Hadassah Visits CDC
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Hadassah Visits CDC

Hadassah Greater Atlanta’s Ketura group last month visited the Centers for Disease Control and Prevention.

Front: Helene Jacoby, Helen Ehrlich; second row: Dominique Levin, Esther Low, Maxine Schein, Marylan Karp, Joan Solomon, Kaethe Solomon; third row: Susan Adair, Bernice Mellman, Eileen Schlenker, Evelyn Baron, Sherry Seidman, Nancy Bracker, Leora Wollner, Karen Feibel, Arlene Glass; back: Tamara Meaux, Peri Rosner, Shirley Michalove, Sharon Freedman. (Not pictured:  Gerry Taratoot, Annie Loventhal, Elaine Clein, Barbara and Marvin Shams).
Front: Helene Jacoby, Helen Ehrlich; second row: Dominique Levin, Esther Low, Maxine Schein, Marylan Karp, Joan Solomon, Kaethe Solomon; third row: Susan Adair, Bernice Mellman, Eileen Schlenker, Evelyn Baron, Sherry Seidman, Nancy Bracker, Leora Wollner, Karen Feibel, Arlene Glass; back: Tamara Meaux, Peri Rosner, Shirley Michalove, Sharon Freedman. (Not pictured: Gerry Taratoot, Annie Loventhal, Elaine Clein, Barbara and Marvin Shams).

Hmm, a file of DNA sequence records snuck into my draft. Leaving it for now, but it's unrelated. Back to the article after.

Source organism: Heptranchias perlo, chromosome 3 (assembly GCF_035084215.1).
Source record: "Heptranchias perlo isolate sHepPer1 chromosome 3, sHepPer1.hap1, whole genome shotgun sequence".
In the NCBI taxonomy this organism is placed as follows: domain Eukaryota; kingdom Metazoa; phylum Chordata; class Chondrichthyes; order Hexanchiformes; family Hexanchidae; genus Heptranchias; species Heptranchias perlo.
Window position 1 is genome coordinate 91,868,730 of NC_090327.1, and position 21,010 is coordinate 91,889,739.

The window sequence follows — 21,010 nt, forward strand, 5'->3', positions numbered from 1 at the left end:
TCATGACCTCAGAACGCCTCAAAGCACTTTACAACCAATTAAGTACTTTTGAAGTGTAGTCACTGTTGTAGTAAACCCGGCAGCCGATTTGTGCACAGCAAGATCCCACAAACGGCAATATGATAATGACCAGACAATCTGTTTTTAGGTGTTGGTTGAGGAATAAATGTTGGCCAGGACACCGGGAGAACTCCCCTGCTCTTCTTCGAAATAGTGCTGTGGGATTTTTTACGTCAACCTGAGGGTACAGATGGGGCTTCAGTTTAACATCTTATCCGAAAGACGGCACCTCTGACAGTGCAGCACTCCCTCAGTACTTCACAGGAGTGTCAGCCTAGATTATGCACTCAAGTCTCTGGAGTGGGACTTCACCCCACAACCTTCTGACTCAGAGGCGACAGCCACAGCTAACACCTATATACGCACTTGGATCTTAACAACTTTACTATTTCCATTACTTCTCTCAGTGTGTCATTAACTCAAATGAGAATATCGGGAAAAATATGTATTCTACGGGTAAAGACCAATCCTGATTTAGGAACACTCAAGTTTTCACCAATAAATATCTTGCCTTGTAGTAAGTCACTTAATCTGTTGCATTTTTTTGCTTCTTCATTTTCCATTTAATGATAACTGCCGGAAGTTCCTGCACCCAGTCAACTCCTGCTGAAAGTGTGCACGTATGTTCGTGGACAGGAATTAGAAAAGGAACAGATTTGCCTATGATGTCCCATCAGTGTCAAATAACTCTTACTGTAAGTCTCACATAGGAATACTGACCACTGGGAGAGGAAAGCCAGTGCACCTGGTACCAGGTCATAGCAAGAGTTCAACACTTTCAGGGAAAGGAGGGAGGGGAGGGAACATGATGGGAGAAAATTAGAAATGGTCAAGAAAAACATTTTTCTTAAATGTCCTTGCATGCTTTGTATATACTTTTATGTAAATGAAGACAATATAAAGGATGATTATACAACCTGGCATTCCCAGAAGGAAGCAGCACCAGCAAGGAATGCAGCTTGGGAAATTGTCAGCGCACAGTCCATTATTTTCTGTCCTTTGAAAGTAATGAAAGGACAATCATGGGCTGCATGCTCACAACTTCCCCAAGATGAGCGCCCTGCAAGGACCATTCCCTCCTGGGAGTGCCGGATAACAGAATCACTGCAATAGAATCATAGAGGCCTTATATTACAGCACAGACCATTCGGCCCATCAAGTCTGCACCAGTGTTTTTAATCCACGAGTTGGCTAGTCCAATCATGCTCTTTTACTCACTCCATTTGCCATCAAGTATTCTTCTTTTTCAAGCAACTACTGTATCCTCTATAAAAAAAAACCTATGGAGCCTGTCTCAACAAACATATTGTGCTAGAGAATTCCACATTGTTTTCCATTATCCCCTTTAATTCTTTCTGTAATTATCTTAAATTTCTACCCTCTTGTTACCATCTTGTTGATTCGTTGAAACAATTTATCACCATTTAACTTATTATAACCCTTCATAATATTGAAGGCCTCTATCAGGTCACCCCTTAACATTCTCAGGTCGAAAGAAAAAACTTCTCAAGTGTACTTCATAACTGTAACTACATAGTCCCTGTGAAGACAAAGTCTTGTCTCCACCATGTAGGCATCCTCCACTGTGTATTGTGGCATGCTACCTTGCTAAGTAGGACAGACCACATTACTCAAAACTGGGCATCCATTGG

Hadassah Greater Atlanta’s Ketura group last month visited the Centers for Disease Control and Prevention. The tour focused on the David J. Sencer CDC Museum’s “The World Unseen – Intersections of Art and Science.” The exhibit includes the work of 10 international artists who draw upon microbiology, biotechnology, anatomy and texts in their investigations of microbes and cells, DNA, the history of disease and science, the body and beauty. The artists share a deep interest in science, and some are scientists or collaborate closely with researchers.

The docent-led tour also explored the history of the CDC and its historic efforts addressing environmental health and injury prevention, fighting modern health threats and biological, chemical, nuclear and radiological threats at home and abroad – using teamwork to accomplish its missions.

Hadassah learned why the CDC is based in Atlanta. At the outbreak of World War II, the government made it a priority to eradicate malaria around military bases and training centers in the U.S. South and started the Office of Malaria Control in War Areas under the Public Health Service, which continued to work from Atlanta. At the end of the war, MCWA’s leadership proposed continuing the agency’s work on a national level, and the MCWA morphed into the CDC in 1946.

The CDC’s mission correlates with the work of Hadassah Medical Organization in Israel and its efforts to research and fight disease.

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